Fixation is an intense psychological preoccupation from the past that triggers feelings or behaviors when individuals are confronted with similar events.
Sigmund Freud (1857–1939) theorized that the stages of infancy and early childhood chart people's lives in ways that are difficult to change. He believed that most adult neuroses could be attributed to a fixation developed during a developmental stage of childhood. Freud was especially concerned about how these stages related to sexual development in later life. His psychosexual theories were, and remain, quite controversial.
In his famous Introductory Lectures on PsychoAnalysis, Freud described human development as a journey into new territory. Freud states that as primitive peoples migrated into new, unexplored territory, certain members of the party might stop at a place that offered them the prospect of a good life. These early stopping points would be analogous to the fixations people develop in early life, attaching themselves to a period of safety and security before the entire journey of life is fully accomplished.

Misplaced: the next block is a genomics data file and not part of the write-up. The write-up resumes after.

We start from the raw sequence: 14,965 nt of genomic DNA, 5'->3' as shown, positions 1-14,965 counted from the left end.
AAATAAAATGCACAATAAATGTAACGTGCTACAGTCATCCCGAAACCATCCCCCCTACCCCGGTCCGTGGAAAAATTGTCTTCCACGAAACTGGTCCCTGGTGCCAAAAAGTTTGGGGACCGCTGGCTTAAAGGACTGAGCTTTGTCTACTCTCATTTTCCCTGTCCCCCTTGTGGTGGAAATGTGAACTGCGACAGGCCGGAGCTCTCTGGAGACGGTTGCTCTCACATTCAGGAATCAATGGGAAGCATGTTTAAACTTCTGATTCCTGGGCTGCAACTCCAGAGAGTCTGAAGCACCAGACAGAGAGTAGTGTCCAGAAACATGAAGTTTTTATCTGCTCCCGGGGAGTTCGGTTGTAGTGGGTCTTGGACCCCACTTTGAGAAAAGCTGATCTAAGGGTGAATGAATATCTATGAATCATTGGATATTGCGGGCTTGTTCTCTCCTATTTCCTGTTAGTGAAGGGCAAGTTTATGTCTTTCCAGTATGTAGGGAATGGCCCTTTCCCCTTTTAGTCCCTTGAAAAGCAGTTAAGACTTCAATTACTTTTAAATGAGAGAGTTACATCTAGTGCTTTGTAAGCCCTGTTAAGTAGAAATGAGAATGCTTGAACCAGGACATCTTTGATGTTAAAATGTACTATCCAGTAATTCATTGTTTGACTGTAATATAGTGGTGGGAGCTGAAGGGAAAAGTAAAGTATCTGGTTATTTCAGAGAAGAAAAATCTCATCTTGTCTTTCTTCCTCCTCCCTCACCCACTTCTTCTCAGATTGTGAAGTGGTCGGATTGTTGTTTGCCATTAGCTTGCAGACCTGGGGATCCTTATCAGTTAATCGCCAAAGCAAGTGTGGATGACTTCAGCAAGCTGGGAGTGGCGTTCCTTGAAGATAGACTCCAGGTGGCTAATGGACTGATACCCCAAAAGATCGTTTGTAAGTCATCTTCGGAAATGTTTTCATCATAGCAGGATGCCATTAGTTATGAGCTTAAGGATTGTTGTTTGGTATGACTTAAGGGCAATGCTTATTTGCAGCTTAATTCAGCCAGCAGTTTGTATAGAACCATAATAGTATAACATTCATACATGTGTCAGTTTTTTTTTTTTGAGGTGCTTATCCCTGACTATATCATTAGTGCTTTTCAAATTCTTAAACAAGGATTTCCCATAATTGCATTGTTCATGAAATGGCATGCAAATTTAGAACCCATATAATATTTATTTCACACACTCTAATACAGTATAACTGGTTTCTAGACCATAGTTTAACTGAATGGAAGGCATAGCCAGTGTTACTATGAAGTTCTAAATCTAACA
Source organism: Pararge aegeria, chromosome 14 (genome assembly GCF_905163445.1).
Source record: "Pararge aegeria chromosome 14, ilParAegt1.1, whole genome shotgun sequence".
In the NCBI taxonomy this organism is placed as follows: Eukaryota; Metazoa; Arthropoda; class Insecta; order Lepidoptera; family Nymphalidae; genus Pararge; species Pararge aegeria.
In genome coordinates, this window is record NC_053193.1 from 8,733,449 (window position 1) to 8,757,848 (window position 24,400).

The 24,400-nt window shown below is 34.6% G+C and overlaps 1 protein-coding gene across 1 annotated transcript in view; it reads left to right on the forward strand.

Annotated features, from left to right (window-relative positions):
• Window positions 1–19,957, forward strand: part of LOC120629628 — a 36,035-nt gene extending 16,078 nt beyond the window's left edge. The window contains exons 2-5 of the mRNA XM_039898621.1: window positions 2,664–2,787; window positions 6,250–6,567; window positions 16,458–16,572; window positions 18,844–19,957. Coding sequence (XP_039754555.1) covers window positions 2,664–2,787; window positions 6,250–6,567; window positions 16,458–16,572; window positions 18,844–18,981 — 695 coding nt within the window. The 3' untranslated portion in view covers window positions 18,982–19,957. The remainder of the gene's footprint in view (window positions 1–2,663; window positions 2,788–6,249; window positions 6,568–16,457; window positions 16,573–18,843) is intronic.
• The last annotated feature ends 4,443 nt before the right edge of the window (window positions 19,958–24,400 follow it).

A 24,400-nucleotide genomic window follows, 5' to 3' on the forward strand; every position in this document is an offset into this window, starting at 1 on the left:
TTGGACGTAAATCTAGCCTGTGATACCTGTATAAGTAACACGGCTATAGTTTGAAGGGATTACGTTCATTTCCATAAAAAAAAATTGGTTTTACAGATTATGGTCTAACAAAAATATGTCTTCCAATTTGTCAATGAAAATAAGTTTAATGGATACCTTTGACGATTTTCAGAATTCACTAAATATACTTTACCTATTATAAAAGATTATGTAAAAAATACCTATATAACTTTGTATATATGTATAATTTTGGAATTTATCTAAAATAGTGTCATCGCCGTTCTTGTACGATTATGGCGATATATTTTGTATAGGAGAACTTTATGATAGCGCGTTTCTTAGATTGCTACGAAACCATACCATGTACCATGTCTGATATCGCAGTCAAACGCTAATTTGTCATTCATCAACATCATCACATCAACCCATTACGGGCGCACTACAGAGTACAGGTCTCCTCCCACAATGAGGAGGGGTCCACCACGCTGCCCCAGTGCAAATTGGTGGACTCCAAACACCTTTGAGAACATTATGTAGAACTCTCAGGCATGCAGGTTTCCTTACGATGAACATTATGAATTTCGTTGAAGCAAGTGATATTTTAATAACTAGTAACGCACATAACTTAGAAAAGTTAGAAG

See also Freud, Sigmund; Id ; Neurosis ; Psychosexual stages .
Bennett, Paul. Abnormal and Clinical Psychology: An Introductory Textbook. Maidenhead, UK: McGraw Hill, Open University Press, 2011.
Borch-Jacobsen, Mikkel, and Sonu Shamdasani. The Freud Files: An Inquiry into the History of Psychoanalysis. Cambridge, UK: Cambridge University Press, 2012.
Brace, Nicola, and Jovan Byford. Investigating Psychology: Key Concepts, Key Studies, Key Approaches. Oxford: Oxford University Press, 2012.
Freud, Sigmund. Introductory Lectures on Psychoanalysis. New York: Norton, 1966.